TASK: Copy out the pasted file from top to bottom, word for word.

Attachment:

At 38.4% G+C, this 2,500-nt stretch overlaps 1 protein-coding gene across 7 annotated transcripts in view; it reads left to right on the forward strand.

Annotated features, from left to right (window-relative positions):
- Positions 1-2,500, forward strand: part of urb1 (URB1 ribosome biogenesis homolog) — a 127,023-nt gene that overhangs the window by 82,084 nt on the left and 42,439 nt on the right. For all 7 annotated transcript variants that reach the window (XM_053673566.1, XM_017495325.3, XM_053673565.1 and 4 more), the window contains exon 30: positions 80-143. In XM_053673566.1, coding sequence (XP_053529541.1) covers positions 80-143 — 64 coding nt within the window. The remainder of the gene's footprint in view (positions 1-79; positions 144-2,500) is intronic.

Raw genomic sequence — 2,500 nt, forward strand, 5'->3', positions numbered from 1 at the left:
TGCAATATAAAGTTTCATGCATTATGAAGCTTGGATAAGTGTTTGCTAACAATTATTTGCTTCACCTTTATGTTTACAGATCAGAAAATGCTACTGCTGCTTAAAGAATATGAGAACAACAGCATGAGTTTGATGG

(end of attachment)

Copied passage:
At 38.4% G+C, this 2,500-nt stretch overlaps 1 protein-coding gene across 7 annotated transcripts in view; it reads left to right on the forward strand.

Annotated features, from left to right (window-relative positions):
- Positions 1-2,500, forward strand: part of urb1 (URB1 ribosome biogenesis homolog) — a 127,023-nt gene that overhangs the window by 82,084 nt on the left and 42,439 nt on the right. For all 7 annotated transcript variants that reach the window (XM_053673566.1, XM_017495325.3, XM_053673565.1 and 4 more), the window contains exon 30: positions 80-143. In XM_053673566.1, coding sequence (XP_053529541.1) covers positions 80-143 — 64 coding nt within the window. The remainder of the gene's footprint in view (positions 1-79; positions 144-2,500) is intronic.

Raw genomic sequence — 2,500 nt, forward strand, 5'->3', positions numbered from 1 at the left:
TGCAATATAAAGTTTCATGCATTATGAAGCTTGGATAAGTGTTTGCTAACAATTATTTGCTTCACCTTTATGTTTACAGATCAGAAAATGCTACTGCTGCTTAAAGAATATGAGAACAACAGCATGAGTTTGATGG